Gauging the health of a lake's tributary SOUTHEAST--Sykesville * Eldersburg * Gamber


Just how wholesome is the water in Piney Run Lake? No better than the streams that feed into it.

On Thursday a group of young people will accompany a naturalist, a naturalist-in-training and Piney Run's water quality specialist, Elseworth Acker, on a mission to determine the quality of the stream water spilling into the lake, soon to become a reservoir.

"This is an introduction for younger people to the water quality field," said naturalist Deanna Hoffman, who plans to assist the group. "We will primarily look at insects in and near the stream, because the wildlife tells a lot about the quality of the water.

"You can sometimes see a beautiful stream, with clear water, that has almost no life in it at all because of pollutants," she said.

The group will also test the pH and assess the dissolved oxygen content as well as nitrate and phosphate levels in the water.

"Tests I've already done on the stream indicate that it's very healthy," said Amy Hess, an intern at Piney Run Park since May 14. "There's a lot of farmland around the stream, but there are also a lot of trees, with a thick layer of topsoil from their leaves that filter out pollutants.

"This is a good situation -- ideally, all streams would have a forest around them to filter their water."

Ms. Hess, a junior at Western Maryland College, has noted mayflies, catisfly larvae, riffle beetles, crane fly larvae and salamanders on her previous trips to the stream.

"Mayflies and catisfly larvae are very intolerant of pollution," she said. "Just finding those is enough to prove the health of the stream."

The other tests are valuable indicators of the potential for other types of wildlife, such as fish.

"Trout like lots of oxygen," Ms. Hoffman said. "They can't survive where the dissolved oxygen levels are too low. Nitrates and phosphates feed certain types of algae, which can bloom profusely on the lake. When they die, bacteria which break down the algae consume tremendous amounts of oxygen from the water, which makes the water unhealthy for fish."

Want to join the crew and find out for yourself how to test the health of a stream? The program is open to anyone over the age of 13 and costs $1 for members, $2 for nonmembers.

Information: the Nature Center, 795-6043.


Steamed crabs, crab soup, fried chicken, barbecued county sausage, pit ham, baked beans, cole slaw, pepper slaw, pasta salad, pickled eggs, fresh fruit and vegetables and a whole table of cheese -- is your mouth watering?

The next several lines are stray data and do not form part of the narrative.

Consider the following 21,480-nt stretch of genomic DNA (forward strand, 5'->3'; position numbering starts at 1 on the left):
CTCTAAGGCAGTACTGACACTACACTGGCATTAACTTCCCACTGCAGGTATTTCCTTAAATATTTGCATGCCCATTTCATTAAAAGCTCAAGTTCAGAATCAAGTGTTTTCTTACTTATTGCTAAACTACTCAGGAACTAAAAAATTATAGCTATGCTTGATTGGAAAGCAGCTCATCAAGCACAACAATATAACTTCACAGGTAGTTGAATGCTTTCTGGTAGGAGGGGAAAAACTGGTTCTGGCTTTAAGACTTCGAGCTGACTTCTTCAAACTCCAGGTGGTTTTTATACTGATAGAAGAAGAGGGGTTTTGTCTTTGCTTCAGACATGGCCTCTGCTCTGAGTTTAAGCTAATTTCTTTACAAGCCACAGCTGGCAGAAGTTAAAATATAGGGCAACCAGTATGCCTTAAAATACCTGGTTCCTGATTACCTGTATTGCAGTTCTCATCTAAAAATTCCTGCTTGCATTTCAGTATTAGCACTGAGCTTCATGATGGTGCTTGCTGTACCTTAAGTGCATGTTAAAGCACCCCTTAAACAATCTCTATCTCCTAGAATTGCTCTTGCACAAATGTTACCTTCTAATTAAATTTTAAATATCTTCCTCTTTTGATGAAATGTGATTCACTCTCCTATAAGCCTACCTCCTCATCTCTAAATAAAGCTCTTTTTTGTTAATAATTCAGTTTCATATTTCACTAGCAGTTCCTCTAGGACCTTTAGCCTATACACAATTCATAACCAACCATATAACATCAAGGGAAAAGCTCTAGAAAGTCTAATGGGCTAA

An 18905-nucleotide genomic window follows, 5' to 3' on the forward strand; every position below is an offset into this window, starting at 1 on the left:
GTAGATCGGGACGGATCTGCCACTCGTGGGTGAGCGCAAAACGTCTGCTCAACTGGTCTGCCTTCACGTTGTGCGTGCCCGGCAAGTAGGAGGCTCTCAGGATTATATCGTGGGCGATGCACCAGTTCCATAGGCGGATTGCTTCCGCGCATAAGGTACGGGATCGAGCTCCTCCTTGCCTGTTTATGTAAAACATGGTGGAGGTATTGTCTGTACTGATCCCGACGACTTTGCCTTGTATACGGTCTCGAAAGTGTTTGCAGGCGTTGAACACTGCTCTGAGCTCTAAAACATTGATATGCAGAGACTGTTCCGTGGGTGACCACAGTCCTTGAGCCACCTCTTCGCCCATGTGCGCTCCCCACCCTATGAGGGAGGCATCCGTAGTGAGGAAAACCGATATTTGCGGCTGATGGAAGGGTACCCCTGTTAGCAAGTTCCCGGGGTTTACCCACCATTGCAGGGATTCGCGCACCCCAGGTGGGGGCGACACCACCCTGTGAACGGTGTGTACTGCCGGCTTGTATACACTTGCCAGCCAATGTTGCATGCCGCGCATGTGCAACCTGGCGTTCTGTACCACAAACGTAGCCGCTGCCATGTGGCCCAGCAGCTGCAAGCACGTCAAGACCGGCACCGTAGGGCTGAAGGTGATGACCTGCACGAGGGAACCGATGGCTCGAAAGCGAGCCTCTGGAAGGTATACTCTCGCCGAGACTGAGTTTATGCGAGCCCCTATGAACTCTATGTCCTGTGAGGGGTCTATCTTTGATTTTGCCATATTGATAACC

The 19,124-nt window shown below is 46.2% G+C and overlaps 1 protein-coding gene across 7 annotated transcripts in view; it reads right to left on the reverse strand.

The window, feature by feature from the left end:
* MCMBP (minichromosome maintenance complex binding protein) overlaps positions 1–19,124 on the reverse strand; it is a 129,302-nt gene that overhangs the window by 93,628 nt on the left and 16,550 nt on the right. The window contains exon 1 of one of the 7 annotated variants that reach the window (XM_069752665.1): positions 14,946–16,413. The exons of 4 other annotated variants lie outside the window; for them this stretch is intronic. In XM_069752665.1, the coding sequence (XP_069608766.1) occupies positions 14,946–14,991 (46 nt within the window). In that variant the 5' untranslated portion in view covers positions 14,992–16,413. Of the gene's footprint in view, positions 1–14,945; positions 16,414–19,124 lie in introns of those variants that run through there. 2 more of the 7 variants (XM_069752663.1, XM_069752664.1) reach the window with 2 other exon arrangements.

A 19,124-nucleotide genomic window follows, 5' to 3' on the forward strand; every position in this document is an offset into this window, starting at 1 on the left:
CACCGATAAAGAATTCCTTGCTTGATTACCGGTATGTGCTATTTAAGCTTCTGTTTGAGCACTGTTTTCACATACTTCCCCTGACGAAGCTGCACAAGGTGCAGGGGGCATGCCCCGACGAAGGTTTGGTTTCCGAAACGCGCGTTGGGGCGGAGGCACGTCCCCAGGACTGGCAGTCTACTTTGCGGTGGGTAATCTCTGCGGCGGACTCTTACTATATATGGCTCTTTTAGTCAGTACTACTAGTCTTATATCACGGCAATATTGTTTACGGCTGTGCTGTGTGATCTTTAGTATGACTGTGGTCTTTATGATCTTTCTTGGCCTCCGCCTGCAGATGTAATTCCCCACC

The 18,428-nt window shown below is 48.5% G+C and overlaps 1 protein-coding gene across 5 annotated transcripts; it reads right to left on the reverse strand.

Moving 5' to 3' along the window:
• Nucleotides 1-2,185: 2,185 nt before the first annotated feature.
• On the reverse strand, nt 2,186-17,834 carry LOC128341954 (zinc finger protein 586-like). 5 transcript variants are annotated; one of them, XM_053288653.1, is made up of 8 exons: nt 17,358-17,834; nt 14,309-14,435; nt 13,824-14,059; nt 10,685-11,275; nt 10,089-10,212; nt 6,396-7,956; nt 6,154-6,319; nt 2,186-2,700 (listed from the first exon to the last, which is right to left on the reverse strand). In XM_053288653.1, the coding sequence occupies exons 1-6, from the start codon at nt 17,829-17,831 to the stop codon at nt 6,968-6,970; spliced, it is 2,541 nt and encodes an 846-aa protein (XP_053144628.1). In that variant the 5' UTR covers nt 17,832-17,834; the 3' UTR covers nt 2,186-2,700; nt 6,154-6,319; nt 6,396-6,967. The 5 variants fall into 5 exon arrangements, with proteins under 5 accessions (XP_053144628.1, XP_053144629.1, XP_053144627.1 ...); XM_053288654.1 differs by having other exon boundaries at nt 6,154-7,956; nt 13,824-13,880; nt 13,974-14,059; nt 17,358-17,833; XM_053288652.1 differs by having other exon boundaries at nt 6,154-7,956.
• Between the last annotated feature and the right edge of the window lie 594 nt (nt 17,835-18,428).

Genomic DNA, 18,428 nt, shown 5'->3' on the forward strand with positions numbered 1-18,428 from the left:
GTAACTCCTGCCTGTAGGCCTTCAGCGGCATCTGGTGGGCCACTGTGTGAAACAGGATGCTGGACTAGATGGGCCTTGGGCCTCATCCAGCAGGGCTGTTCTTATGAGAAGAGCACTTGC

Crabs, ham and other fare will be cooked to order. Beer and setups are included in the price. This feast will be available Aug. 14 in the newly renovated, smoke-free, completely air-conditioned Gamber Fire Hall on Route 32 in Gamber.

Tickets for the crab feast are $18 per person. Doors open at 5 p.m.

"We encourage family picnics and company picnics," said Ed Krezmer, fire company president. "We'll reserve tables for any large group. This is a fund-raiser for the fire company, and it's a great time for everybody. The food is wonderful."

The members of the fire company are testing the fare of suppliers to ensure the quality of the crabs they serve.

"Last year we were a little disappointed in the crabs," Mr. Krezmer said. "This year we're steaming them on the premises, so they'll be very fresh, and we're taste-testing the crabs to be sure they're nothing but the best for our patrons."

Steel Rose will play from 8 p.m. to midnight, dancing encouraged.

For tickets call or visit Carolyn Orchards in Gamber and speak with Eva Brothers, 795-4228.


"New! A new creation, living in God's creation," sang 81 children and their teachers at the parent presentation of the Vacation Bible School at Messiah Lutheran Church on Friday.

The children had been taught the song by a music teacher on vacation from her regular school year who enjoys the program enough to return year after year.

"Margaret Ann Hoff is our organist and choir director," said Cheryl Miller, who has organized Messiah's Vacation Bible School for three years. "When I first asked her to teach at our program she was a little dubious, but she really enjoys it.

"It takes a day or two for the children to learn to sing out, but by the end of the week they're really belting out the music."

Copyright © 2019, The Baltimore Sun, a Baltimore Sun Media Group publication | Place an Ad